“The Theremin is such an underdog in music history; it’s rarely taken seriously and is constantly underestimated. This could be for many reasons — its interface is young in comparison to the centuries‑old principles of sound production using strings, hammers and airflow, and it’s very difficult to play because the slightest body motion can change the pitch. It also presents challenges during performances because it can interact with the electrical circuits of lighting or hearing aid systems in concert halls. And, if you can’t hear it, you can’t play in tune. But it can be surprisingly varied in tone colour and applications, and it’s finally becoming known for a far wider range of sounds and repertoire. Listen to ‘Theremin100’, which was released by the New York Theremin Society. This includes more than three hours of compositions featuring 50 Thereminists from 17 countries, with tracks from genres including classical, pop, exotica and experimental music. And because the instrument is still fairly un‑established in terms of a defining sound, each player has a lot of autonomy to develop a unique sound and way of expression, perhaps even laying the groundwork for new and unexplored musical territory.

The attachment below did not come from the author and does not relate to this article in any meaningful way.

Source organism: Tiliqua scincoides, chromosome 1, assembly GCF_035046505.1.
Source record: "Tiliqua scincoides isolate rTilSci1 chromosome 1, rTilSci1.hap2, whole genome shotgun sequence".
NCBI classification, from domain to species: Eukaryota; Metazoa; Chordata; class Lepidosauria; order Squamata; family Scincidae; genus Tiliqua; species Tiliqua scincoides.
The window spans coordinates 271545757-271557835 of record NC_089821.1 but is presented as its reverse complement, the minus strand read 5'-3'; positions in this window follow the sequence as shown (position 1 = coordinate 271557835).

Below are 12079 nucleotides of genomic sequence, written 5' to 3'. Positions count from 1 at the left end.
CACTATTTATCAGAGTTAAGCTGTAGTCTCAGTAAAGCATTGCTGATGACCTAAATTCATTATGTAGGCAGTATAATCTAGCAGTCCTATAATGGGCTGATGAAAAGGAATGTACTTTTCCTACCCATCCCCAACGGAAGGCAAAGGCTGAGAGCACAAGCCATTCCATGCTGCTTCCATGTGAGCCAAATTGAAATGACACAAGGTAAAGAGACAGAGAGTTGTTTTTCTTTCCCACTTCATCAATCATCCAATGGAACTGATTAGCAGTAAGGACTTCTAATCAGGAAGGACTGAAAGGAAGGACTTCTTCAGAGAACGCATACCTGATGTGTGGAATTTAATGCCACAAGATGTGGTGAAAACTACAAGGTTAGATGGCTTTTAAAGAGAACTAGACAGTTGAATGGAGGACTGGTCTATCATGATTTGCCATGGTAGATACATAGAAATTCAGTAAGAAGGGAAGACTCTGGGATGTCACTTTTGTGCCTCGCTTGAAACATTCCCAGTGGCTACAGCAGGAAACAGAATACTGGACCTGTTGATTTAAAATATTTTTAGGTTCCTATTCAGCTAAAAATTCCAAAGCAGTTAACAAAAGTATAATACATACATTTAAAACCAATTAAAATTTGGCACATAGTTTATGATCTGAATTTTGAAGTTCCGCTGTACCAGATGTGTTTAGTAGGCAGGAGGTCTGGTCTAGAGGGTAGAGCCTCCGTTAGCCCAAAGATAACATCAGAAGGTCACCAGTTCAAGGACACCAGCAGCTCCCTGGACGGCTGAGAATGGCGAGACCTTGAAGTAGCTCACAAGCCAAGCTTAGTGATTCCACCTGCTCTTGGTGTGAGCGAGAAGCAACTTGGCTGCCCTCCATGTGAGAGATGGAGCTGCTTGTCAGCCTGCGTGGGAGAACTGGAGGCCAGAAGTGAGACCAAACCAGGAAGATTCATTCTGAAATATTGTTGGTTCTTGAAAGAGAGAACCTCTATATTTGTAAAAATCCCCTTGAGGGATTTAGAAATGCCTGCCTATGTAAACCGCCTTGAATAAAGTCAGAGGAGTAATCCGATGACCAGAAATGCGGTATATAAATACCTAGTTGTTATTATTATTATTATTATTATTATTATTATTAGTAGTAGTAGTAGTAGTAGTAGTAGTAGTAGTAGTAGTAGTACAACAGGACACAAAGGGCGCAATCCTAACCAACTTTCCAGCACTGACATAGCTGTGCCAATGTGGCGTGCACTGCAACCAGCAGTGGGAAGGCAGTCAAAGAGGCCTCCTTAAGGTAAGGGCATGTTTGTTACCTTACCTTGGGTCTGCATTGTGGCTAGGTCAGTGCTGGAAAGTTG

“I hope that the Theremin will become more established and better understood in days to come, and I would like to see electronic music education starting at an early age. Until very recently, teaching programs and suitable repertoire barely existed, but this is now changing. The NYTS has developed curriculums for electronic music programs starting with children as young as four and, with its ability to convert motion into sound, a Theremin can be the ideal instrument for expression and music education. I am very excited by the idea of familiarising a future generation with the vocabulary of electronic sounds and the creative freedom that a Theremin can offer, and trying to target this has been a big part of my work — developing easy, accessible and fun tutorials for players of all ages. In addition, adding CVs and gates opens up exciting new possibilities for exploring sonics controlled using a Theremin — it might even produce unique new effects that we have not heard before. I find ideas like triggering sequences using the Theremin extremely exciting, and I hope that players will experiment with these options.